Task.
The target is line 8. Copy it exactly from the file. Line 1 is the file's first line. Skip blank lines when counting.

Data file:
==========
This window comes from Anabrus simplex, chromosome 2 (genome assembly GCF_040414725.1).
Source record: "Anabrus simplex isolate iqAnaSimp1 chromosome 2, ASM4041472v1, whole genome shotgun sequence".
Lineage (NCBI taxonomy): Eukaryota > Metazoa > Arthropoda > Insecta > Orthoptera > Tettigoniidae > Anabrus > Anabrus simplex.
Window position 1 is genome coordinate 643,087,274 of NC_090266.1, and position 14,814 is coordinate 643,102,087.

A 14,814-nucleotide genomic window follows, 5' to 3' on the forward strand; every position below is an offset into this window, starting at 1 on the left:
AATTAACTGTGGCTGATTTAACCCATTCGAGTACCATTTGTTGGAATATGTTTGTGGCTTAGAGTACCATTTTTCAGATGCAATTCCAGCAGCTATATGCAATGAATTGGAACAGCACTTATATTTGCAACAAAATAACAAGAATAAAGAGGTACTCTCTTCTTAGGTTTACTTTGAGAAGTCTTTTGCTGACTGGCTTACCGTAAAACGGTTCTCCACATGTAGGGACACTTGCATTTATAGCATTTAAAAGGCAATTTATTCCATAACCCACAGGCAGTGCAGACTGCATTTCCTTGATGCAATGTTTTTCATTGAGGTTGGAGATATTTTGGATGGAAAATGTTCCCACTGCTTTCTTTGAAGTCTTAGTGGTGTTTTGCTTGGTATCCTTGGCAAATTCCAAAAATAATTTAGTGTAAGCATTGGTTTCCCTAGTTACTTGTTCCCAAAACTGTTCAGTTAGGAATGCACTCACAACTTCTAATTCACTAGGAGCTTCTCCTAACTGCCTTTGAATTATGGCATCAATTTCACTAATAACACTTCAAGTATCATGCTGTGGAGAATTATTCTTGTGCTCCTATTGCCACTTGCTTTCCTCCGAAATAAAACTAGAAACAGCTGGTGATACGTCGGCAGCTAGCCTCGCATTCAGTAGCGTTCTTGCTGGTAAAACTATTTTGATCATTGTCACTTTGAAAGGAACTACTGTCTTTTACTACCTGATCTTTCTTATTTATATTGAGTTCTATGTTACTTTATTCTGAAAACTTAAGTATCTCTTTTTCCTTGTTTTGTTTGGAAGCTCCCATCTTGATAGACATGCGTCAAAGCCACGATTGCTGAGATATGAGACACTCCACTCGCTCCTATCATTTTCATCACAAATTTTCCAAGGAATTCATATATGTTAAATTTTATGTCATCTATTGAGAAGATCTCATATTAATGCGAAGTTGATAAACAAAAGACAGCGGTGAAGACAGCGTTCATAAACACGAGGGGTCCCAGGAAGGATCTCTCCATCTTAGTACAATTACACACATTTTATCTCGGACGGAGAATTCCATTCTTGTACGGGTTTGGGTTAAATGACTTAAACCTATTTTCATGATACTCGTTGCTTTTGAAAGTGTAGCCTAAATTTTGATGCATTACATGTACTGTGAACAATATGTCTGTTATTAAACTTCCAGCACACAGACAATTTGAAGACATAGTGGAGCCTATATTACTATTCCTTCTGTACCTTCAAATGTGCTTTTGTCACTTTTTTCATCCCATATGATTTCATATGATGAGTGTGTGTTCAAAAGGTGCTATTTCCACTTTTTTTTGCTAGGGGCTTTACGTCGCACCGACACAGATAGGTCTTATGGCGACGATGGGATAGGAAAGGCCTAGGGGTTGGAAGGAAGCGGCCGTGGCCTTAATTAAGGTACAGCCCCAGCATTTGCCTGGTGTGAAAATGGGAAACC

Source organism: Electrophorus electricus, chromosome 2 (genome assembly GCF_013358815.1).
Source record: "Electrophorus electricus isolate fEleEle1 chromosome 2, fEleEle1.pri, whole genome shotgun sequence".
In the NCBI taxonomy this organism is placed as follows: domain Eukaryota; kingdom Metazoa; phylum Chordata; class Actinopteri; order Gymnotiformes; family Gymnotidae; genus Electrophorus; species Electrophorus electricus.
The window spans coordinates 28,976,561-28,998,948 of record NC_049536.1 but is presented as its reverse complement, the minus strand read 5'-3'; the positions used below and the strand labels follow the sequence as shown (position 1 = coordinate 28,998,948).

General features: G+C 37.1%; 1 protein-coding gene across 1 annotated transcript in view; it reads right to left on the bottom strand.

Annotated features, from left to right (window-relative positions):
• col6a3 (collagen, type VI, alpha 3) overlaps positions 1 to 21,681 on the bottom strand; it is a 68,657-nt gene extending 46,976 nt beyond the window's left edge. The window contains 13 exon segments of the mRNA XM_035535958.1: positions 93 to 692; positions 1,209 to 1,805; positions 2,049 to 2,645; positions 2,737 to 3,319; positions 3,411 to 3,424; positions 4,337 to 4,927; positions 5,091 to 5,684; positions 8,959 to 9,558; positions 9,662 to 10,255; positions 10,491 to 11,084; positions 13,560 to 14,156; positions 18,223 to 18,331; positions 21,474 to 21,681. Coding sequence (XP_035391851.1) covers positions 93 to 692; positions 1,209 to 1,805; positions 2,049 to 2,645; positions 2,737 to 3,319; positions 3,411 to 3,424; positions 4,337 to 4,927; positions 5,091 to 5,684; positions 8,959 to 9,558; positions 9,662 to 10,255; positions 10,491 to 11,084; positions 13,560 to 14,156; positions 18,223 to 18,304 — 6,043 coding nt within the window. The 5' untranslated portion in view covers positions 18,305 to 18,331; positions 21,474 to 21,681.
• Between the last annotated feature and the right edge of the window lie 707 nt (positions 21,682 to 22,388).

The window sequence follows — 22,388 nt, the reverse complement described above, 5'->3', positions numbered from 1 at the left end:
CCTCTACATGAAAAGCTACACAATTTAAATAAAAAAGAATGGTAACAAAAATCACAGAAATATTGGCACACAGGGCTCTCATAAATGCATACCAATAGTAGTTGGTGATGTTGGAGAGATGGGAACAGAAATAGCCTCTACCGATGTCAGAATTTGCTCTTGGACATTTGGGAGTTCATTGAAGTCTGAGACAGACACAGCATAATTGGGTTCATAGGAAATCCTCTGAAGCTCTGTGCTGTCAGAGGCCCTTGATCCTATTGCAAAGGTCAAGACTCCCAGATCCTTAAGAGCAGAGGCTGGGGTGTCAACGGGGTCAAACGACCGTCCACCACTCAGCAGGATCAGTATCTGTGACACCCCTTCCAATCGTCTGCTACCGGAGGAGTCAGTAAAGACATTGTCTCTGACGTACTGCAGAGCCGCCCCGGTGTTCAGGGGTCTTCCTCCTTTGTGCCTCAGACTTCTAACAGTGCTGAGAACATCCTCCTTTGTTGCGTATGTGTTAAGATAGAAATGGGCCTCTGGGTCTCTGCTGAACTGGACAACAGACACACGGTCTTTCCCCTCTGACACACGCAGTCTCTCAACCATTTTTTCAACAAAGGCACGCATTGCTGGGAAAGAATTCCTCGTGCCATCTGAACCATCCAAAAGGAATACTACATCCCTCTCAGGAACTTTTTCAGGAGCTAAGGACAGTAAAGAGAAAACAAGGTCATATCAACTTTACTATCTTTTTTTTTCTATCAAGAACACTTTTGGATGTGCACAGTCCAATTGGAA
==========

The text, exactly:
Source record: "Electrophorus electricus isolate fEleEle1 chromosome 2, fEleEle1.pri, whole genome shotgun sequence".